Schools also offer specific afterschool Clubs whereby they can learn new skills (i.e. Spanish/Gymnastics) straight after school. These normally last about an hour so are a good option if you are able to pick up your children at around 4.30pm.
Costs vary considerably from school to school. In London, expect to pay between £10-£22 per session for a generic AfterSchool Clubs depending on services provided. Specific afterSchool Clubs run by the school tend to be cheaper.
If you do go for afterschool Club just check their policy on days that your child can’t attend (i.e. if they are sick or have a playdate). Some offer a refund, some a partial refund and some nothing.
Websites: Ask your school to provide a list or Google ‘After School clubs’ in your area
A Childminder is someone that provides care for a child in their own home for more than 2 hours a day. They will pick your child up from school, take them back to their home with other children of different ages from different families. Not all childminders provide food so don’t forget to ask this question when you go for a viewing. Childminders must be registered with Oftsed. The cost of a childminder is cheaper than a nanny as the cost of care is shared across more children but expect to pay between £5.50 – £7.50ph. This works out as one of the cheapest (paid-for) afterschool childcare options.
5. Au Pair
If you are lucky enough to have the space and inclination to have another person live with you then this is a great option The idea of an Au Pair is effectively a cultural exchange with a young person from another country whereby there are benefits for both parties. Au Pairs live with you. They look after your children and help out with light housework and in return, you provide accommodation, food and pocket money (between £80 – £90 per week in the UK). Au Pairs can only work a certain number of hours per week which varies per country. In the UK it is 30 hours per week. The age of an Au Pair ranges from 18-30 years old so you are effectively hosting a ‘big son/daughter’ for a defined period of time. I guess, it gives you a little taster of things to come!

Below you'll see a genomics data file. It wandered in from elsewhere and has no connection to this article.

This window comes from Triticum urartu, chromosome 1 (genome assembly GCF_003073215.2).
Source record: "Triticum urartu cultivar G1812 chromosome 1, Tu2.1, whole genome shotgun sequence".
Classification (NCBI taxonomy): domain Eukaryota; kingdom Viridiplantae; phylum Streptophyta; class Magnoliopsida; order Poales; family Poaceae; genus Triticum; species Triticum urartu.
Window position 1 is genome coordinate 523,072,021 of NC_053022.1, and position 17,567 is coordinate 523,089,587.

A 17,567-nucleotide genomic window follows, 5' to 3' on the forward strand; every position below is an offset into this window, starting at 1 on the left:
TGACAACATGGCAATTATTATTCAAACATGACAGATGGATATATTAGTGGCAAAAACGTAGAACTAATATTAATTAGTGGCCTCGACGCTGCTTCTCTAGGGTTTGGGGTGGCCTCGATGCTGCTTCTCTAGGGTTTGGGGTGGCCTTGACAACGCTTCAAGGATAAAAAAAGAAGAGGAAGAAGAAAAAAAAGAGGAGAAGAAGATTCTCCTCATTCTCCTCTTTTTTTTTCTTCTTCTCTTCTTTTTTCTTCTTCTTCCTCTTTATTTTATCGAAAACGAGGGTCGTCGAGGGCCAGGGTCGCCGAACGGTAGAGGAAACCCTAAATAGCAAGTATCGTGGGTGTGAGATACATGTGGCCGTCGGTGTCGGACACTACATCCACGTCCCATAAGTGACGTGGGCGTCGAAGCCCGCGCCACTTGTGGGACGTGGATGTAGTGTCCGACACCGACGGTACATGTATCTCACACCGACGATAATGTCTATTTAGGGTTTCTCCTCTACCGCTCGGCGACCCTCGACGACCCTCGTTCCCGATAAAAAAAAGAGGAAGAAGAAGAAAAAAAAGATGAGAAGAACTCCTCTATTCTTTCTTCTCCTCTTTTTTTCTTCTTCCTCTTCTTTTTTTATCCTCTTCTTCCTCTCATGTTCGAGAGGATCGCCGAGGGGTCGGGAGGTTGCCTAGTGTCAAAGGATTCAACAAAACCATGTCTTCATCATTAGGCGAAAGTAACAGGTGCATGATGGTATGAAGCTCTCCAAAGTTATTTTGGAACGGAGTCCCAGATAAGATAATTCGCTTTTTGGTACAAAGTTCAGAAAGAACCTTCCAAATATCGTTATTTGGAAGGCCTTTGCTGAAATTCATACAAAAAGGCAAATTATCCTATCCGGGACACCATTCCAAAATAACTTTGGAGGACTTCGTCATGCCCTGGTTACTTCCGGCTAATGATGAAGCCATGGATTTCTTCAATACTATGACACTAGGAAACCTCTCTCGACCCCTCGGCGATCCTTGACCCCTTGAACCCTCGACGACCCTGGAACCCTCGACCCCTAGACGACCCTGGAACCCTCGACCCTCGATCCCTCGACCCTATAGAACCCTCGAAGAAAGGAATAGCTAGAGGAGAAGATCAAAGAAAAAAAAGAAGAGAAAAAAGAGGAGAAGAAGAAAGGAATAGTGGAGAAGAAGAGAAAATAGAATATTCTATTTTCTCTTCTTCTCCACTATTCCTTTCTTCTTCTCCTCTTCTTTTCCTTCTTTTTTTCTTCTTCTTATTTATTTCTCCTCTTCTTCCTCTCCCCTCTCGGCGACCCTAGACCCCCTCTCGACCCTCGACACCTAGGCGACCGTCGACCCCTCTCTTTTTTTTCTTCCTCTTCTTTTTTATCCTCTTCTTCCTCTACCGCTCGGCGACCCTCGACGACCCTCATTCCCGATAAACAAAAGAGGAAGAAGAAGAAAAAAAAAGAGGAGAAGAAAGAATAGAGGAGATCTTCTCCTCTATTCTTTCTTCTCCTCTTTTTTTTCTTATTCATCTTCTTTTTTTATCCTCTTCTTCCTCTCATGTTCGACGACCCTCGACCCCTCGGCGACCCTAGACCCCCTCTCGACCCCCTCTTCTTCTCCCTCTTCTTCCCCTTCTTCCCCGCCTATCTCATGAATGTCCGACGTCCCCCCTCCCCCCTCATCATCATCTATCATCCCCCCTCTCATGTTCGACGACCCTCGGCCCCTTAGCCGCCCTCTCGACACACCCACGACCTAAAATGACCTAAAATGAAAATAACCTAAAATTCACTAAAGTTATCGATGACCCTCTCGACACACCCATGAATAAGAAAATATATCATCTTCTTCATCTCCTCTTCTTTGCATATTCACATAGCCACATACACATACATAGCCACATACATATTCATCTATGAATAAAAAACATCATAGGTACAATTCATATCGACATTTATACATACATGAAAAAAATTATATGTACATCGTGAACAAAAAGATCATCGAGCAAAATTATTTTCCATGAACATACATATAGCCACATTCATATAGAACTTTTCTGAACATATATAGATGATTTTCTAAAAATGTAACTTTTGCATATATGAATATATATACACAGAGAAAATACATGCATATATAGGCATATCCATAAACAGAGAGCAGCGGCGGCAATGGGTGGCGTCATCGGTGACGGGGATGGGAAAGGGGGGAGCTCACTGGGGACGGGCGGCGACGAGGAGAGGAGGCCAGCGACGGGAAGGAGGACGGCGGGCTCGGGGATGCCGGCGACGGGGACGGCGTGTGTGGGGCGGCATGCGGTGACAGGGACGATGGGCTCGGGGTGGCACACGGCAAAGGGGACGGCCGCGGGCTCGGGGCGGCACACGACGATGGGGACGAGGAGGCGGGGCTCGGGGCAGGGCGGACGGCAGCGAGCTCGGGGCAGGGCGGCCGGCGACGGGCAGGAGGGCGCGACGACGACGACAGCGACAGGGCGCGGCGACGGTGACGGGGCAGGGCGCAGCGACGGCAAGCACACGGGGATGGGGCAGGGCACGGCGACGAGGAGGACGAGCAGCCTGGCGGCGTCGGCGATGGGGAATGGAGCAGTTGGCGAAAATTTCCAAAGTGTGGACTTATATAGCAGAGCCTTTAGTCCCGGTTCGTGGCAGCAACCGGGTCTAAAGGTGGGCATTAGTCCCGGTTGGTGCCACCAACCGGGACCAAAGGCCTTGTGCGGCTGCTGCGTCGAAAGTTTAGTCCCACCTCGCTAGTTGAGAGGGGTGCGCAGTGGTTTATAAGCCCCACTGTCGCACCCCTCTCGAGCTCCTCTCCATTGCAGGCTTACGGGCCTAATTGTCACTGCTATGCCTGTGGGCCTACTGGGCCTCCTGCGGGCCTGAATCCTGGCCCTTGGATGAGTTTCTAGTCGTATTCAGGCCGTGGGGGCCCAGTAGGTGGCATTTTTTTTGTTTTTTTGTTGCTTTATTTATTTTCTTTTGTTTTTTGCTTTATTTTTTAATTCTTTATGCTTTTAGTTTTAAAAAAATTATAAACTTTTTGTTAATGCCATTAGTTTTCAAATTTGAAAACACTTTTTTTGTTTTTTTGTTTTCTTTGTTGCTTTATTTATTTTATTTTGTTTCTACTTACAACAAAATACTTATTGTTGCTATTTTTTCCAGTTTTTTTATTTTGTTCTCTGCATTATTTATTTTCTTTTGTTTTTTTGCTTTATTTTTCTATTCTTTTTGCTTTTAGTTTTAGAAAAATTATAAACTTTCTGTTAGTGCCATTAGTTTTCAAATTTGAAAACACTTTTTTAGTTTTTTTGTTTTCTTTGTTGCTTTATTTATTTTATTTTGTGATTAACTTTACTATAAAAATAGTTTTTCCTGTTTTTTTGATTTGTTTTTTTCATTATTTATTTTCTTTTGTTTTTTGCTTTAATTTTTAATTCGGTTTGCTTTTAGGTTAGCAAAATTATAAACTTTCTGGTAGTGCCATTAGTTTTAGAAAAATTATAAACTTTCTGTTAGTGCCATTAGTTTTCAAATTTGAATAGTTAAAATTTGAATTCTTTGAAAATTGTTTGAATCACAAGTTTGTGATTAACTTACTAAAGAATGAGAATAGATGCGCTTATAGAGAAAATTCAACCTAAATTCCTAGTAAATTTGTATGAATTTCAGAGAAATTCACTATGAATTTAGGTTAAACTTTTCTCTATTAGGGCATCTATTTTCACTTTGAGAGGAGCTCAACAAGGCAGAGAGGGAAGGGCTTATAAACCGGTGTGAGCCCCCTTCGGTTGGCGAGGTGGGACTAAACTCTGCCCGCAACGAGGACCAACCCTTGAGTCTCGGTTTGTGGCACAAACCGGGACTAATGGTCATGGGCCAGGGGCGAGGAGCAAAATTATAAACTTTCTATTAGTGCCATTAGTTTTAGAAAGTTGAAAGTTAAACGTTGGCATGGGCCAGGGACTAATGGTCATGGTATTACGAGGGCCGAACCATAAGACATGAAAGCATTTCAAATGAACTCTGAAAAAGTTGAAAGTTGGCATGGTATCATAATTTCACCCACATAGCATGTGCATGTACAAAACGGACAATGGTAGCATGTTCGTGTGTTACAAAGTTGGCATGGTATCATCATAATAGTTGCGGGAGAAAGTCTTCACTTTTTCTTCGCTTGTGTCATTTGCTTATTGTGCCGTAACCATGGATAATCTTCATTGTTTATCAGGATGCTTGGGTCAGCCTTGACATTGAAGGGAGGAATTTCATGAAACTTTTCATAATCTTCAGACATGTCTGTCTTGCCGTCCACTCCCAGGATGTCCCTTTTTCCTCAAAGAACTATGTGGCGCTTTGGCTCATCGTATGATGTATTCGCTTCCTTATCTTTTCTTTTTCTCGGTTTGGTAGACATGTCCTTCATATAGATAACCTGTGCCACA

As an Au Pair stay is considered a ‘cultural exchange’ rather than an employment, there is no need to pay any tax so there is little administrative burden.
6. Sharing picks up and drop offs with another parent